If our traditions are, in the main, Anglo-Saxon, may we not wisely follow in legislation where Great Britain leads? In fact, some of our good friends — chiefly among the descendants of the early settlers of this country — are continually telling us how much better things are done in England. No doubt the use of appointments in the civil service to secure votes at elections has been much more fully outgrown there. No doubt the party system has so much more cohesion that groups of members cannot force what they want upon the government, which is therefore more responsive to the opinions of the people as compared with sectional or organized interests. No doubt the whole machinery runs more smoothly, and has less need of lubrication by pork barrels, local and personal, that here shock even those among us who would like to get a larger share of them than they do.

The English and American political machinery may be compared to the railway locomotives of the two countries. The English is smaller, lighter, more rigid, capable of very fast work on a smooth and level track, but little suited to a poorer roadbed with many grades and curves; the American is larger, seems more clumsy, but with its movable bogie truck can work better in a rough country.

The people of Great Britain are highly homogeneous, with a common history, traditions, and language, a climate much the same throughout, a country small, compact, and from the standpoint of agriculture fairly uniform. In such a nation a government like theirs works very well; but the many attempts to copy it in other European countries have not reproduced its excellencies; nor in the British Isles has it been highly successful beyond the limits of national uniformity. Had Southern Ireland been in the position of one of our states, — part of a federal system with the control of her own land tenure, education, and religion, — she might never have desired to break away. One may go farther, and recalling the fact that when our present Union was formed it took about as long to go from Georgia to the seat of government in New York as it did when the Dominion of Canada was established to go to London from the farthest of its provinces, then Ontario — recalling this, one may ask whether the Canadian provinces might not have been included in a British federal system, if such had existed. If they had been, a true federation of the Empire might have developed with some of the states in the British Isles and some overseas, each with its own government, and also a common federal executive and legislature for them all. But, with the unitary form of government, to have attempted to include Canada would have been bad both for her and for England — as was the case with Ireland.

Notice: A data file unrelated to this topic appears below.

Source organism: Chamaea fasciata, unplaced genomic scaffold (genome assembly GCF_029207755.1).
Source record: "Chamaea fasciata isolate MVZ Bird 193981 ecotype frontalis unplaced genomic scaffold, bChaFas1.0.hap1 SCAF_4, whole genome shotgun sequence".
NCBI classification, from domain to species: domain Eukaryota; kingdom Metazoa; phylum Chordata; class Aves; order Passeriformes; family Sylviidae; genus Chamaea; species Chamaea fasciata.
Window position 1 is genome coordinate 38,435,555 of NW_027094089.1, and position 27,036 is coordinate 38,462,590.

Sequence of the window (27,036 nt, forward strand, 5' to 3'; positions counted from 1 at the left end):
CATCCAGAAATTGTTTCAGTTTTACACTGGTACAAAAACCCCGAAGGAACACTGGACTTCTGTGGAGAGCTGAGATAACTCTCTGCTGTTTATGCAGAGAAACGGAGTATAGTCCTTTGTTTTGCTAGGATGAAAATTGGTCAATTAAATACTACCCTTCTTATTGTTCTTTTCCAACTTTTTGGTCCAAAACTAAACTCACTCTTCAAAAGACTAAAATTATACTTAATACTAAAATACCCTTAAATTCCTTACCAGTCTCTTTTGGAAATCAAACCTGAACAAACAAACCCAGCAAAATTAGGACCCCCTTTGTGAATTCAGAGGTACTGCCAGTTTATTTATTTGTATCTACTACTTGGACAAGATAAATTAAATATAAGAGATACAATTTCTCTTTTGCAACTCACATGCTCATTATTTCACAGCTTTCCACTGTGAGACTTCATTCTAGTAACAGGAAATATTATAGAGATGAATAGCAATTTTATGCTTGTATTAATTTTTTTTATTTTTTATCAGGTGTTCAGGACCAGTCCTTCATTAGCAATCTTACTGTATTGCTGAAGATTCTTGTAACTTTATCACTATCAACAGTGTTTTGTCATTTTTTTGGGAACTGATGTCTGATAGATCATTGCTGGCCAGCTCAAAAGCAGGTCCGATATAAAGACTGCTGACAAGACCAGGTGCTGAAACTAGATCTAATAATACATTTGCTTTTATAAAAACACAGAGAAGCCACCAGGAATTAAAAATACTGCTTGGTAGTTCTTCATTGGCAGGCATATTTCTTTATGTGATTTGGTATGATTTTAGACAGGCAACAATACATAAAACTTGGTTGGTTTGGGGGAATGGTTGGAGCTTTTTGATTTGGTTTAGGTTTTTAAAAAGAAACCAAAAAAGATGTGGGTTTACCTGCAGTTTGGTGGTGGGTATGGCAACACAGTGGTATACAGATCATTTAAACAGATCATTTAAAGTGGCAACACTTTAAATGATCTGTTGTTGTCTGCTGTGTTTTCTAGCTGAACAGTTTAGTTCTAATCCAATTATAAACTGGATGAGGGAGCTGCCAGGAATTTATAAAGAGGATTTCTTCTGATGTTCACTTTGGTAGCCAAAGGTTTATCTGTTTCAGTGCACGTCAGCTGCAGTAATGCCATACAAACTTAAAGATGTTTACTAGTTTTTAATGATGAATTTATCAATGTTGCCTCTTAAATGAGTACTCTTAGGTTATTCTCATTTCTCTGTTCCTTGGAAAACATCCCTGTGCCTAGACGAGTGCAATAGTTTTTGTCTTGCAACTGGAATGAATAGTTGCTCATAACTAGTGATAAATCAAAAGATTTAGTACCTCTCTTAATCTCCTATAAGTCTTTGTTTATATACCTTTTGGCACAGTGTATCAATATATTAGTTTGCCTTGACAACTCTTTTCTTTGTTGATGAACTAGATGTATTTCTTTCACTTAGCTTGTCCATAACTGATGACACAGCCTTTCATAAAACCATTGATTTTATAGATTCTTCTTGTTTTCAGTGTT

Instead of that, the dominions, when granted self-government, have tended steadily toward a consciousness of distinct nationality, and a desire for separate conduct of their own affairs, until the Statute of Westminster has virtually made them legally independent. To imagine how a federal imperial system might have been constructed is, of course, futile speculation, for to be effective it would have required for centuries past a wholly different course of political development in Great Britain from that which took place. All I want to point out is that a federal government would have been a thing very unlike that which now exists at Westminster, with different merits and defects; and that the English parliamentary system, as it stands, excellent in the smoothness of its operation, and admirably suited to the people of the country, tends, for the purposes of self-government beyond the shores of Great Britain, to be distinctly centrifugal.

If with this we compare the federal system of the United States we find something far more complex, a vast number of officers, elected or appointed with no consistent reason why one of these methods of selection should be used rather than the other, responsible to different authorities, or practically to an invisible party group. We find parties united by no fixed or distinguishable political principles; or separated by traditions about politics that have long ceased to exist, as in the case of the Southern States, where men still cannot vote for a Republican candidate for President because of doctrines about Negro suffrage in the South which that party abandoned so long ago that most of the present members never held them.